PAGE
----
Kosher Movies – Making Waves:The Art of Cinematic Sound

In 1965, an uncle of mine, a serious audiophile, gave us a wedding gift of a high fidelity sound system with stereo speakers. After listening to music on monotone speakers for much of my life, the surround sound effect of this new technology was amazing. I could hear sounds not just in front of me but emanating from the sides of the room as well. It truly was an enveloping experience. Which is why I was fascinated by the documentary Making Waves: The Art of Cinematic Sound.

The film is an engaging history of the power of sound in movies. Telling the story are the sound engineers who create the film’s soundtrack and the famous directors with whom they collaborate to bring the audience the best of immersive film experiences. The narrative begins with archival footage of silent movies and takes a nostalgic look at early cinema before moving gradually into the era of sound. Through film clips and interviews with legendary directors and sound designers, the creative process behind this often overlooked part of moviemaking is revealed.

Directors interviewed include, among others, George Lucas, Steven Spielberg, Francis Ford Coppola, Barbra Streisand, Robert Redford, David Lynch, and Ang Lee. All of them discuss their collaboration with their sound designers and how it made their movies better. Steven Spielberg tries to frame their contribution with the following observation: “Our ears lead our eyes to where the story lives.”

Particularly engaging is Barbra Streisand’s request to record her voice live for A Star is Born to create a more heartfelt rendition of a song rather than dubbing the voice after the scene is shot. Steven Spielberg’s discussion of the opening of Saving Private Ryan is instructive. He details the cacophony of the sounds of battle as heard from the perspective of the soldiers at the Normandy beach landing. The percussive noise of bullets and bombs gives the viewer a sense of being in the middle of a life and death conflict. Spielberg’s analysis of the integration of sight and sound gives one a sense of how valuable is the work of the sound mixer and editor.

The movie considers sound from three perspectives: music, sound effects, and voice. These three elements are then subdivided into smaller units creating what the film’s narrator calls a “circle of talent” that will give the viewer an immersive cinematic experience. The ability of sound to create a total visceral experience for the listener is embedded in the Jewish tradition of sounding the shofar on Rosh HaShanah.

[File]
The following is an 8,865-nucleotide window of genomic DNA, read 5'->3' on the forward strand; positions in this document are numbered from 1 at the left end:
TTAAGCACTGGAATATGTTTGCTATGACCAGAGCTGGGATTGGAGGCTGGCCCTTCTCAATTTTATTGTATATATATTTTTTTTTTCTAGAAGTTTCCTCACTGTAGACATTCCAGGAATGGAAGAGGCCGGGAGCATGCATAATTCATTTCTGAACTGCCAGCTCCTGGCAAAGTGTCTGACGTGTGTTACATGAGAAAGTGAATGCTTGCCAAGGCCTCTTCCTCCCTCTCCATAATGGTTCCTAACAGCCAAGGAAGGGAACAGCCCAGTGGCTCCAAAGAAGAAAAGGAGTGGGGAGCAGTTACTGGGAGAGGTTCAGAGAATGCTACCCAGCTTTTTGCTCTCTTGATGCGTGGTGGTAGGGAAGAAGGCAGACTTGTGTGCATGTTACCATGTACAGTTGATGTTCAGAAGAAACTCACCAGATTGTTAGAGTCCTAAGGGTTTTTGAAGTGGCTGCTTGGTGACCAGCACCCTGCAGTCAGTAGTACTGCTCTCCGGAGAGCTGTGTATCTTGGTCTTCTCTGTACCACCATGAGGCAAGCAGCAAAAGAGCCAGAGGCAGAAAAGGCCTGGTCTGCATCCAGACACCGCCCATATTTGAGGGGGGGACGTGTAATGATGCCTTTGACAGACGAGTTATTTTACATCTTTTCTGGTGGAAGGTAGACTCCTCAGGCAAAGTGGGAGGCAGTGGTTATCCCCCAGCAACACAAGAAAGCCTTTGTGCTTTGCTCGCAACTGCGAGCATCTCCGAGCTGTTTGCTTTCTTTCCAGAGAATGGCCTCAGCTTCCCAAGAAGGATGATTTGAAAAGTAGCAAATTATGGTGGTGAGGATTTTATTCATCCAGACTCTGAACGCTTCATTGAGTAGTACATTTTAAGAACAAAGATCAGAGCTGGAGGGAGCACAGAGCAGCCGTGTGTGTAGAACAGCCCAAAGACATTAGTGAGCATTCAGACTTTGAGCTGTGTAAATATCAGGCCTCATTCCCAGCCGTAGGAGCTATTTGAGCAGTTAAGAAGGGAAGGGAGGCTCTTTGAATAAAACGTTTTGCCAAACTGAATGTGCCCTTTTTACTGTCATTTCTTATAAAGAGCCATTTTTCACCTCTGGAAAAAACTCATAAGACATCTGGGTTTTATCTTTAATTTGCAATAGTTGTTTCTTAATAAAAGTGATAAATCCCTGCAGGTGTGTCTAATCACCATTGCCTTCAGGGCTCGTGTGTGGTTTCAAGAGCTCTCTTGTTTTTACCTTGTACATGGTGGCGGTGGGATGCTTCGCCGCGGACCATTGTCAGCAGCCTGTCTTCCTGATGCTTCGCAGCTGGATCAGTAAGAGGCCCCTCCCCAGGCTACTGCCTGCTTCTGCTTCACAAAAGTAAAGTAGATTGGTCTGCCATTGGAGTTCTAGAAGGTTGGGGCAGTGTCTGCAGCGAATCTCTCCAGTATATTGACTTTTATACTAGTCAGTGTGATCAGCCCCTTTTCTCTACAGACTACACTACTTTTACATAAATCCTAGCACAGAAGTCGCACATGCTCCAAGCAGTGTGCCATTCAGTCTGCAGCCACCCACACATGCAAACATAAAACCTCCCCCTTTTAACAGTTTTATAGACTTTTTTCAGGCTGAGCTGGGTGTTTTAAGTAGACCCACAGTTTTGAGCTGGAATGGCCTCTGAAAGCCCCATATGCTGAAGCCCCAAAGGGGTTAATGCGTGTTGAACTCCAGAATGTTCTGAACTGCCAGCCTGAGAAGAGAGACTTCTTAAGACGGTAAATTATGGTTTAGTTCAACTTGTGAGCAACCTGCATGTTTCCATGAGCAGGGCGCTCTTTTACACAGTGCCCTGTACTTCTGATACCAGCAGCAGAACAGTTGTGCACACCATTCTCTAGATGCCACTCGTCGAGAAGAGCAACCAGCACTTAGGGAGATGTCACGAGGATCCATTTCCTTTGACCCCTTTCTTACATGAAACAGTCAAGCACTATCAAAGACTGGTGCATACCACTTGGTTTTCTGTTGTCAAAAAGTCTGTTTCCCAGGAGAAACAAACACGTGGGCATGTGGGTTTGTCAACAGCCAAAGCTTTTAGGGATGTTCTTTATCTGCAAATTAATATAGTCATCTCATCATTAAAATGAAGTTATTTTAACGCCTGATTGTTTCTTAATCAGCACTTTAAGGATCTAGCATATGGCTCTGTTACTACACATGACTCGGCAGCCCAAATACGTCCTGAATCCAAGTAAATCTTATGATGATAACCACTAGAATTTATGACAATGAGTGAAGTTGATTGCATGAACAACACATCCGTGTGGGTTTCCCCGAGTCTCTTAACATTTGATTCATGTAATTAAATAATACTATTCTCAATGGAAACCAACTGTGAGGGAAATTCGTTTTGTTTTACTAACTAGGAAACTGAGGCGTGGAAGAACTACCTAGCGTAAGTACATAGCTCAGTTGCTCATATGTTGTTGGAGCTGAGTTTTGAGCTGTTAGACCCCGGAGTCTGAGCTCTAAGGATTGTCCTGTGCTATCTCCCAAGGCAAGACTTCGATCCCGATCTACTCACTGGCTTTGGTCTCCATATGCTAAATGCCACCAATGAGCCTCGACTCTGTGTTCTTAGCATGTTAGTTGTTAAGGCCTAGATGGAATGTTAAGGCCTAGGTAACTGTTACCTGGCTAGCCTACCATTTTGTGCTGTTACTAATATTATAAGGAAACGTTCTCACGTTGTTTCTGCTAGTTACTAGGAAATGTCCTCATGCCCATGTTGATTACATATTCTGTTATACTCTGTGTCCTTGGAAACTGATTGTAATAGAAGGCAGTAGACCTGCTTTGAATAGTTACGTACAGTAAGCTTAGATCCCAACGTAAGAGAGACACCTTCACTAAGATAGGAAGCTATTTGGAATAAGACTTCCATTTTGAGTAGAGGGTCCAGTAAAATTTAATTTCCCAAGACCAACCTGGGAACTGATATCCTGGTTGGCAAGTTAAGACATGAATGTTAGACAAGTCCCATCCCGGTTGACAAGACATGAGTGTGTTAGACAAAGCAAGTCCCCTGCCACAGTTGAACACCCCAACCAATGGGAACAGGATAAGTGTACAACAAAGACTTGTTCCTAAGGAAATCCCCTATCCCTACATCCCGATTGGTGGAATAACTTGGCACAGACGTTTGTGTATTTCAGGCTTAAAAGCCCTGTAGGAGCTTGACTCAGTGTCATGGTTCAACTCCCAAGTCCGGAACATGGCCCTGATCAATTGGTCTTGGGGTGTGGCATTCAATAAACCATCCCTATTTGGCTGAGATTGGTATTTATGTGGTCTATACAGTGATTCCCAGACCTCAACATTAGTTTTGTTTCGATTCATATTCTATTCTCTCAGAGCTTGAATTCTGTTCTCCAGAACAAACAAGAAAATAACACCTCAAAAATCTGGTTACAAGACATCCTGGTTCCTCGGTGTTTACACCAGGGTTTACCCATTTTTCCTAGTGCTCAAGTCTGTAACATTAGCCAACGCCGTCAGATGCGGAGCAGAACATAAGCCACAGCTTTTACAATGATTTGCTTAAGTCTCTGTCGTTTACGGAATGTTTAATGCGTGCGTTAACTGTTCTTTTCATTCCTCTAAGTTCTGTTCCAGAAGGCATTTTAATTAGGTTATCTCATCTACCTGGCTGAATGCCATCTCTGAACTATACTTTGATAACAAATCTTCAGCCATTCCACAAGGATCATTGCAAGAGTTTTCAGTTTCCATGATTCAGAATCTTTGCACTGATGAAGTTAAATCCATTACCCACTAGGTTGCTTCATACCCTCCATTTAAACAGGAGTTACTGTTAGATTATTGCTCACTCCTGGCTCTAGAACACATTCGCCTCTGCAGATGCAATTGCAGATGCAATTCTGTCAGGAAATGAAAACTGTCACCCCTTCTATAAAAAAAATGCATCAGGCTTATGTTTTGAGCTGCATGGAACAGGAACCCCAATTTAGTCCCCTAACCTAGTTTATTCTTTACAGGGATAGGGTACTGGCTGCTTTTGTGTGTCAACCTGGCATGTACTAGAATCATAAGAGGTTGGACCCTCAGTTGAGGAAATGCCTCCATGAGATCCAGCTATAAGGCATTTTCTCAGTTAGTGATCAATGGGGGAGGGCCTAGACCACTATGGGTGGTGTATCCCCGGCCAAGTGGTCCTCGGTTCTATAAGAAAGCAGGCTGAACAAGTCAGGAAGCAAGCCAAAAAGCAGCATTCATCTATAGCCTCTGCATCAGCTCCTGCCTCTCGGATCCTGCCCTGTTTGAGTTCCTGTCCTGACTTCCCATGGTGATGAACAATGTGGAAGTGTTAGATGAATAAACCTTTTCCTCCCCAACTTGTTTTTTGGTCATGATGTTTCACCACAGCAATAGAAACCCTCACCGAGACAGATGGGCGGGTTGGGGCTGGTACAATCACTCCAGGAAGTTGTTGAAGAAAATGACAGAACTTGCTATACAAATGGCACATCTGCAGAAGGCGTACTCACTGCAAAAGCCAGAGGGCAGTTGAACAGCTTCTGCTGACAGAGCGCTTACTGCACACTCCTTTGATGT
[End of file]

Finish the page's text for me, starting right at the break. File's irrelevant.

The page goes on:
In Exodus (20:15), it says: “And all the people saw the sounds and the flames, the sound of the Shofar and the mountain smoking, and the people saw and shuddered and stood at a distance.” Rabbi Avigdor Bonchek cites Rashi, the pre-eminent Torah commentator, who writes: “They saw that which is ordinarily heard, that which is impossible to see otherwise.” Rabbi Bonchek explains: “Rashi is telling us to take the word see (in Hebrew ‘ro’im’) literally. They literally could see the sound waves of the voice of God as He spoke. In modern psychology, this is called synesthesia, when the sense experience crosses over to another psychological space. Seeing the sounds becomes a miraculous event.”

The Lubavitcher Rebbe amplifies this idea. He observes that seeing enables us to gain a clear perception of the physical world. However, hearing has an advantage over seeing in the sense that it enables us to relate to ideas, abstract concepts and spiritual feelings. These cannot be understood by sight but rather by hearing.

Rabbi Doniel Baron relates this to the sound of the shofar: “The sound of the shofar begins with a simple breath, and ends with a note, broken or straight, depending on the required sound. In describing those sounds, the Talmud uses metaphors of crying — a protracted sighing cry and uncontrollable broken weeping. That primal cry of the shofar reveals its secret. Mystical sources explain that the shofar spiritually expresses places in a person that words cannot reach. It penetrates the core of a Jew’s existence, and taps into the essence of the Jew. It is the primal cry of the soul, an existential scream.”

Making Waves reminds us that sounds convey a message that goes beyond mere words. It allows us to experience the world on multiple levels, and we emerge from the film appreciating the technicians who enable the movies to touch our hearts as well as our heads.

About the Author
Originally from Mt. Vernon, New York, Herbert J. Cohen served in the pulpit rabbinate in Atlanta at the beginning of his career. After six years, he moved into the educational rabbinate and served for 23 years as Principal of Yeshiva High School of Atlanta. In 2010, he and his wife came on aliyah to Israel. His latest book, published by Urim Publishers, is "Kosher Movies: A Film Critic Discovers Life Lessons at the Cinema." He may be reached at rabbihjco@msn.com.
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